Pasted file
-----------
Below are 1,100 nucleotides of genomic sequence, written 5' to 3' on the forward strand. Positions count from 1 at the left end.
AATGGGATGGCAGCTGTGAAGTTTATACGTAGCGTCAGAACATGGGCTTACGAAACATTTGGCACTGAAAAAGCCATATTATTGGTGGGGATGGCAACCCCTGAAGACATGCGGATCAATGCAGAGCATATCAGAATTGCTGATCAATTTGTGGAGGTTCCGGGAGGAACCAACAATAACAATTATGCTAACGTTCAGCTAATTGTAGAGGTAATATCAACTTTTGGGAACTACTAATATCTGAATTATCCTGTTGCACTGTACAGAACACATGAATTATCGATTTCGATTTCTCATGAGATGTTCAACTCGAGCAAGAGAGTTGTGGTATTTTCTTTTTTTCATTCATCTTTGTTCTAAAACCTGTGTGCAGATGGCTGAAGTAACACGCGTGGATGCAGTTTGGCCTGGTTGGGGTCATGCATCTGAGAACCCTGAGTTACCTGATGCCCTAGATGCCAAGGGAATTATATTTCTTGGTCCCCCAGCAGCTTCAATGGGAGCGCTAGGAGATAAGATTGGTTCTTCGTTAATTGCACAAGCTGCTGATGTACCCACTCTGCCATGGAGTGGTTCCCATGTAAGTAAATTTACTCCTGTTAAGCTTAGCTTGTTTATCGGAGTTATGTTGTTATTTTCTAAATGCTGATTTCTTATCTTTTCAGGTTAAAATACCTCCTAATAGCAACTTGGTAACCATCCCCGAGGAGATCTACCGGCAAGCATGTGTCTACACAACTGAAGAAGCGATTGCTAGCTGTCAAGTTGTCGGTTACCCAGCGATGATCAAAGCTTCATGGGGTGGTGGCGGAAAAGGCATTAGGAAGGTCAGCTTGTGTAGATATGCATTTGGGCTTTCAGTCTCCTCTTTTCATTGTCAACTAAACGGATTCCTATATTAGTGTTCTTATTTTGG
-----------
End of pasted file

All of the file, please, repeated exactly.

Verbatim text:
Below are 1,100 nucleotides of genomic sequence, written 5' to 3' on the forward strand. Positions count from 1 at the left end.
AATGGGATGGCAGCTGTGAAGTTTATACGTAGCGTCAGAACATGGGCTTACGAAACATTTGGCACTGAAAAAGCCATATTATTGGTGGGGATGGCAACCCCTGAAGACATGCGGATCAATGCAGAGCATATCAGAATTGCTGATCAATTTGTGGAGGTTCCGGGAGGAACCAACAATAACAATTATGCTAACGTTCAGCTAATTGTAGAGGTAATATCAACTTTTGGGAACTACTAATATCTGAATTATCCTGTTGCACTGTACAGAACACATGAATTATCGATTTCGATTTCTCATGAGATGTTCAACTCGAGCAAGAGAGTTGTGGTATTTTCTTTTTTTCATTCATCTTTGTTCTAAAACCTGTGTGCAGATGGCTGAAGTAACACGCGTGGATGCAGTTTGGCCTGGTTGGGGTCATGCATCTGAGAACCCTGAGTTACCTGATGCCCTAGATGCCAAGGGAATTATATTTCTTGGTCCCCCAGCAGCTTCAATGGGAGCGCTAGGAGATAAGATTGGTTCTTCGTTAATTGCACAAGCTGCTGATGTACCCACTCTGCCATGGAGTGGTTCCCATGTAAGTAAATTTACTCCTGTTAAGCTTAGCTTGTTTATCGGAGTTATGTTGTTATTTTCTAAATGCTGATTTCTTATCTTTTCAGGTTAAAATACCTCCTAATAGCAACTTGGTAACCATCCCCGAGGAGATCTACCGGCAAGCATGTGTCTACACAACTGAAGAAGCGATTGCTAGCTGTCAAGTTGTCGGTTACCCAGCGATGATCAAAGCTTCATGGGGTGGTGGCGGAAAAGGCATTAGGAAGGTCAGCTTGTGTAGATATGCATTTGGGCTTTCAGTCTCCTCTTTTCATTGTCAACTAAACGGATTCCTATATTAGTGTTCTTATTTTGG